Achieving effective supervision

Kavanagh, D. J., Spence, S. H., Wilson, J. and Crow, N. (2002) Achieving effective supervision. Drug and Alcohol Review, 21 3: 247-252.


Author Kavanagh, D. J.
Spence, S. H.
Wilson, J.
Crow, N.
Title Achieving effective supervision
Journal name Drug and Alcohol Review   Check publisher's open access policy
ISSN 0959-5236
Publication date 2002
Sub-type Article (original research)
DOI 10.1080/0959523021000002705
Volume 21
Issue 3
Start page 247
End page 252
Total pages 6
Editor John Barrington Saunders
Place of publication Abingdon, U.K.
Publisher Taylor & Francis
Collection year 2002
Language eng
Subject C1
380107 Health, Clinical and Counselling Psychology
730211 Mental health
Abstract Super vision probably does have benefits both for the maintenance and improvement of clinical skills and for job satisfaction, but the data are very thin and almost non-existent in the area of alcohol and other drugs services. Because of the potential complexity of objectives and roles in super vision, a structured agreement appears to be an important part of the effective supervision relationship. Because sessions can degenerate easily into unstructured socialization, agendas and session objectives may also be important. While a working alliance based on mutual respect and trust is an essential base for the supervision relationship, procedures for direct observation of clinical skills, demonstration of new procedures and skills practice with detailed feedback appear critical to super vision's impact on practice. To ensure effective super vision, there needs not only to be a minimum of personnel and resources, but also a compatibility with the values and procedures of management and staff, access to supervision training and consultation and sufficient incentives to ensure it continues.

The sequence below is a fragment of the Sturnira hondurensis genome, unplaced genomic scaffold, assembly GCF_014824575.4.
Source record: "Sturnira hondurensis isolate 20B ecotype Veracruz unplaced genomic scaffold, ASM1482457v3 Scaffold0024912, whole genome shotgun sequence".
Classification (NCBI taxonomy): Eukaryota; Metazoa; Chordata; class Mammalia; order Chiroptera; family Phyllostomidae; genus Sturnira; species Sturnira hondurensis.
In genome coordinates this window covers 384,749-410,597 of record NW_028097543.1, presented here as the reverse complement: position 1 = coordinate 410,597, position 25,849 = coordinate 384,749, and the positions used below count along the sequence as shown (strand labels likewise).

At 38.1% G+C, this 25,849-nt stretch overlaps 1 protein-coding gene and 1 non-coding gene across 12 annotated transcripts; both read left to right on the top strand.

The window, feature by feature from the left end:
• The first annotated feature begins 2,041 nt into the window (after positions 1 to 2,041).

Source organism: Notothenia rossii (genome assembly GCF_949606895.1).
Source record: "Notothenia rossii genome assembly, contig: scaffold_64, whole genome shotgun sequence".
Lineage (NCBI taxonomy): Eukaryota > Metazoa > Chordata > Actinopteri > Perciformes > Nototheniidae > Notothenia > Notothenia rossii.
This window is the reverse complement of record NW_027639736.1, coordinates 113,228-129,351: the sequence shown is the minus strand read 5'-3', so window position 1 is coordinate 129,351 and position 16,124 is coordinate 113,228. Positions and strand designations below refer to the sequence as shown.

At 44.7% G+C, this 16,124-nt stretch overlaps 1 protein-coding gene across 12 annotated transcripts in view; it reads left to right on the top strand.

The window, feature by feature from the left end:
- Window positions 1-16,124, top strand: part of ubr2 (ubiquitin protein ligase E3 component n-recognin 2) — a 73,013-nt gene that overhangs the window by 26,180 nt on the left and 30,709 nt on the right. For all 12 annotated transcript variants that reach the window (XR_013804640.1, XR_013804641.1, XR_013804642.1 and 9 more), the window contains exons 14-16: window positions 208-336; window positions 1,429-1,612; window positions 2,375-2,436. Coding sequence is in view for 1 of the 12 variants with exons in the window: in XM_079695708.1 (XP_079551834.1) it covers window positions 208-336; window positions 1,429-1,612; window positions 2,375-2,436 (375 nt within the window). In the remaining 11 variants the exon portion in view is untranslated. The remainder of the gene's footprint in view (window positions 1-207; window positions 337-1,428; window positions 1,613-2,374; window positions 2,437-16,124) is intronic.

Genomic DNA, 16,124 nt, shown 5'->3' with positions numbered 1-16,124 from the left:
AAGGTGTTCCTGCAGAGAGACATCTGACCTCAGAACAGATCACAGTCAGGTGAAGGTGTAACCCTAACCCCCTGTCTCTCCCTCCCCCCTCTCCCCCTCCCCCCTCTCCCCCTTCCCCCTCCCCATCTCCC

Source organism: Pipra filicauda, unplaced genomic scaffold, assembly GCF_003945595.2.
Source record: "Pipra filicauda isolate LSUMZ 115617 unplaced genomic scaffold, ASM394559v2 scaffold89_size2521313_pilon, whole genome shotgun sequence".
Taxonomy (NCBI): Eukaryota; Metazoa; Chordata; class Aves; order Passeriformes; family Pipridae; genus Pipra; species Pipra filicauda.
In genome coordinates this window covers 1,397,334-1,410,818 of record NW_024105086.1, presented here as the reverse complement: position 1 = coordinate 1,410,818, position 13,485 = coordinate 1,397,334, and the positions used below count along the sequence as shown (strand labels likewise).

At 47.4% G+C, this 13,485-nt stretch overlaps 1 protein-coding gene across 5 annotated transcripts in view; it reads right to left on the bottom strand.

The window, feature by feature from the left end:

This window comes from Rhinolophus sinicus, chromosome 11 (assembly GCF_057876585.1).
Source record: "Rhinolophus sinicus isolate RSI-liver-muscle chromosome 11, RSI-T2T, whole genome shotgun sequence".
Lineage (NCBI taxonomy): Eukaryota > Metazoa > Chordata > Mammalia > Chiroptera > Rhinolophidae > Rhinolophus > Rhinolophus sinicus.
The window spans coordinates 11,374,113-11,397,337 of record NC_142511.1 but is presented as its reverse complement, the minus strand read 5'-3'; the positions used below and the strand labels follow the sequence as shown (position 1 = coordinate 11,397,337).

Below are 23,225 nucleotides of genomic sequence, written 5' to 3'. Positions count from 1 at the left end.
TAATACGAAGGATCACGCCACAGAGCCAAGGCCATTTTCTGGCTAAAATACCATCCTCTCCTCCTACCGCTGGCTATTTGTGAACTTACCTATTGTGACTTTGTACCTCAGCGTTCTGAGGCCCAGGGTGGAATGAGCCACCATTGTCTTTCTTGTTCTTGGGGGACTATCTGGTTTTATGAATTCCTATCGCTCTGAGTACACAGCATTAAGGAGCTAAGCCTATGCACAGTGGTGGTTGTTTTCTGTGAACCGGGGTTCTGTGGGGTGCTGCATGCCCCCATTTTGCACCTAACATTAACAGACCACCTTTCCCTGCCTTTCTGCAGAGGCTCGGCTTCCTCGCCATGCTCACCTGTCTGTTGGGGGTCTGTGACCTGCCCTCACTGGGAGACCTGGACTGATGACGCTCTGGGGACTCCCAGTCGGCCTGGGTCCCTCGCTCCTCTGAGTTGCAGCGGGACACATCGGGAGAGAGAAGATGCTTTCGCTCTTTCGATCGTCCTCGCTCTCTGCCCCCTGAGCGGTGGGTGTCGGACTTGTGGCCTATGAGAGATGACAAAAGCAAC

Keyword Substance Abuse
Alcohol
Drug
Supervision
Supervisor Training
Clinical Supervision
Working Alliance
Counselors
Psychotherapy
Efficacy
Level
Model
Q-Index Code C1

Document type: Journal Article
Sub-type: Article (original research)
Collections: Excellence in Research Australia (ERA) - Collection
School of Medicine Publications
School of Psychology Publications
 
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